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Does anyone know if the common ESC units used for drones allow for target speed tracking as either open-loop or closed loop system? A lot of the units I have seen only let you set min/max throttle via PWM and don't allow you to actually set a target rotational velocity.

Brushless DC motors should in theory be able to have their rotational velocities controlled using an open-loop controller which varies the rate of coils energizing.

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  • \$\begingroup\$ Questions on the usage of products are off topic as this site is dedicated to design questions. There are several open source firmwares which can be reflashed into commodity ESC hardware, they are presumably well documented and have active user communities which could help you understand what they do currently, and would be excellent starting points for adding additional functionality you might desire. \$\endgroup\$ Commented Sep 5, 2020 at 2:56
  • \$\begingroup\$ I disagree, maybe the question isn't focused enough but for example, people ask how to do things with MCU and SBC here all the time which have highly device dependent answers. As a side thing I noticed people debate being able to use BLDC in an open loop system but in principle I think it's possible. The reason being that torque goes up as the coil becomes perpendicular to the magnet so obviously if you increase the rate of coil energizing the motor will attempt to track it. \$\endgroup\$ Commented Sep 5, 2020 at 4:01
  • \$\begingroup\$ The question is off topic because it asks "does this unspecified product in stock form do x". There is absolutely no question that such a product could be built to do that, the only question is if it currently does. Given that I pointed out a path to efficiently achieving your goal, and how that path would have to take you elsewhere, it really doesn't belong here, where people can only make guesses. Quite likely, wrong guesses. The people who you need to talk to are those up to their elbows in the available open source firwmares. \$\endgroup\$ Commented Sep 5, 2020 at 8:00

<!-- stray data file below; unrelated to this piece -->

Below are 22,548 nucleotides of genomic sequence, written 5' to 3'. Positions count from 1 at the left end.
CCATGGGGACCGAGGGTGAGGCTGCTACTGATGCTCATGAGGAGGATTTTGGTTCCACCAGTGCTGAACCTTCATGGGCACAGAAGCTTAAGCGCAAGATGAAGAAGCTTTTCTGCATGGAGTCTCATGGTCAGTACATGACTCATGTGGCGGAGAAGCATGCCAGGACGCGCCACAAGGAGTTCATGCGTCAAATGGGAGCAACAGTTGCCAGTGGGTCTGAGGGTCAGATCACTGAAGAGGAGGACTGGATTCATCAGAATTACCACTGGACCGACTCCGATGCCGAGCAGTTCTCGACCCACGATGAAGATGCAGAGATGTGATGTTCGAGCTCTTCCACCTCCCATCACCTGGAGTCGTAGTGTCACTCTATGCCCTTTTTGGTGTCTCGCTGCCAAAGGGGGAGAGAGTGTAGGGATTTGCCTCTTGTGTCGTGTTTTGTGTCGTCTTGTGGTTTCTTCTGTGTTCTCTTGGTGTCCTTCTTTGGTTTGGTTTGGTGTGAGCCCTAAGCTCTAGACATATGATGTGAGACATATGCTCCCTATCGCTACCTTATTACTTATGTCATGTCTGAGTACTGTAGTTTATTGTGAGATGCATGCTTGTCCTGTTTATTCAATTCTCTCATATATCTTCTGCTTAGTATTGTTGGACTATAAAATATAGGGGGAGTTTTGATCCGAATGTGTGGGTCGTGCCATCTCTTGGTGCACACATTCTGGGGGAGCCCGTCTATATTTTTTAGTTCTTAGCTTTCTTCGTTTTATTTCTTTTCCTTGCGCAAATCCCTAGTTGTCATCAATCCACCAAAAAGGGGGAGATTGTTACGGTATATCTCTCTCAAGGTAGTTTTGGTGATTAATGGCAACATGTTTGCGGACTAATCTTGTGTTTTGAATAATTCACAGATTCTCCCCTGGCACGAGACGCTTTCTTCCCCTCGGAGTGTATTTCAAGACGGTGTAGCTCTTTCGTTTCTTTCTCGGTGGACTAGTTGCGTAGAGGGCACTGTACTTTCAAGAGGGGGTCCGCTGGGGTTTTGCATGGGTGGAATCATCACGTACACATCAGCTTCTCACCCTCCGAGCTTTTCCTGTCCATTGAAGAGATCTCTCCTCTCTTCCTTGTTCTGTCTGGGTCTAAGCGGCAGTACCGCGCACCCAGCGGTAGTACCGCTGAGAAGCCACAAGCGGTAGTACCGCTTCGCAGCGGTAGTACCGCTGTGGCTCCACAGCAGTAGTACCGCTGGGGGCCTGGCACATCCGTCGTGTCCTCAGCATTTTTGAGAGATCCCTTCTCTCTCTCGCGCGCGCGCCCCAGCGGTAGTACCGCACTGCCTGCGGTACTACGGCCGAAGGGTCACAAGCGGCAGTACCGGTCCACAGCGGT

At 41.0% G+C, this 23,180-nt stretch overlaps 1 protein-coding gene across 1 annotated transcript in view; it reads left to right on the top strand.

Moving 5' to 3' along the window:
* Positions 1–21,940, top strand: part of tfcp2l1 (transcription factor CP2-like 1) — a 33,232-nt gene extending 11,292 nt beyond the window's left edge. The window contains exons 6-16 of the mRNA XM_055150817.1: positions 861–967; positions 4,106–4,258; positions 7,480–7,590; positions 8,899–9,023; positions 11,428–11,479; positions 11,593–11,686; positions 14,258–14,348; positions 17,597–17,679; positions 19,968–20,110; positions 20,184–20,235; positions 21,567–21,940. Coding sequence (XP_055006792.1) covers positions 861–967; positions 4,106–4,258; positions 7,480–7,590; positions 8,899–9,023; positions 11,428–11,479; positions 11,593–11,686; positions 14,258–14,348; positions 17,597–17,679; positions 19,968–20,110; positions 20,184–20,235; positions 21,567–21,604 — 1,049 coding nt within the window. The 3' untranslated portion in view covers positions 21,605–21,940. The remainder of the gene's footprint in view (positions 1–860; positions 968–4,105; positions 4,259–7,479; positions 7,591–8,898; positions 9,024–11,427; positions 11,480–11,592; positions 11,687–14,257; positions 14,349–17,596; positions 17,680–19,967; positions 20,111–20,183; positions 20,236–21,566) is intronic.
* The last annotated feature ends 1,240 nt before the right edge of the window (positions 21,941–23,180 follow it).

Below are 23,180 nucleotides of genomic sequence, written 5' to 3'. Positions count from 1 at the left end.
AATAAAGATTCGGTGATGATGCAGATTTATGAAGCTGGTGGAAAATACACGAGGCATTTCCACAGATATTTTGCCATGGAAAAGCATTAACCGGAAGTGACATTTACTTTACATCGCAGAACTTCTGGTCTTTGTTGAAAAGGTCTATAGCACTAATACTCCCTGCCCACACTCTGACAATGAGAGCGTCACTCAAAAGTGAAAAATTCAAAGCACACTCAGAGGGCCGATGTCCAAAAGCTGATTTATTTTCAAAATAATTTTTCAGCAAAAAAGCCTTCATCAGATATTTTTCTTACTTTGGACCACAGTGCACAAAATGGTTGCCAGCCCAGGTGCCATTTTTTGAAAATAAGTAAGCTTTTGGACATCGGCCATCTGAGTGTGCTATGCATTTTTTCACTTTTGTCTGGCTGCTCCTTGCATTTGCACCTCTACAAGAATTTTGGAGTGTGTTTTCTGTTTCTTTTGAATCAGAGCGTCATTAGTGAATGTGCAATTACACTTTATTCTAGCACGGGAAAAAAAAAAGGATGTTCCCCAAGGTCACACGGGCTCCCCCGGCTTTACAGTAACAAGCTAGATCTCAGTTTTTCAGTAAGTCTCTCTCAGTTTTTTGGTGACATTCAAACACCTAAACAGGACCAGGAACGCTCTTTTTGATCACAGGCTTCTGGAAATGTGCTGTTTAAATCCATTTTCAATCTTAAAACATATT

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In the common ESCs used in drones, they don't care about rpm. The IMU measures rotation and acceleration in x, y and z axes. These signals are used in the PID loops that control tilt, pitch, yaw and vertical movement. The controller varies PWM on the ESCs to control motor power, and the resulting rpm is whatever is needed to produce the thrust required to stabilize the drone.

For full autonomous control the drone also needs absolute measurement of altitude and heading, which is provided by an altimeter (air pressure sensor) and magnetometer. It may also have a GPS for positioning control and to follow waypoints, and infrared or ultrasonic distance sensors for collision avoidance.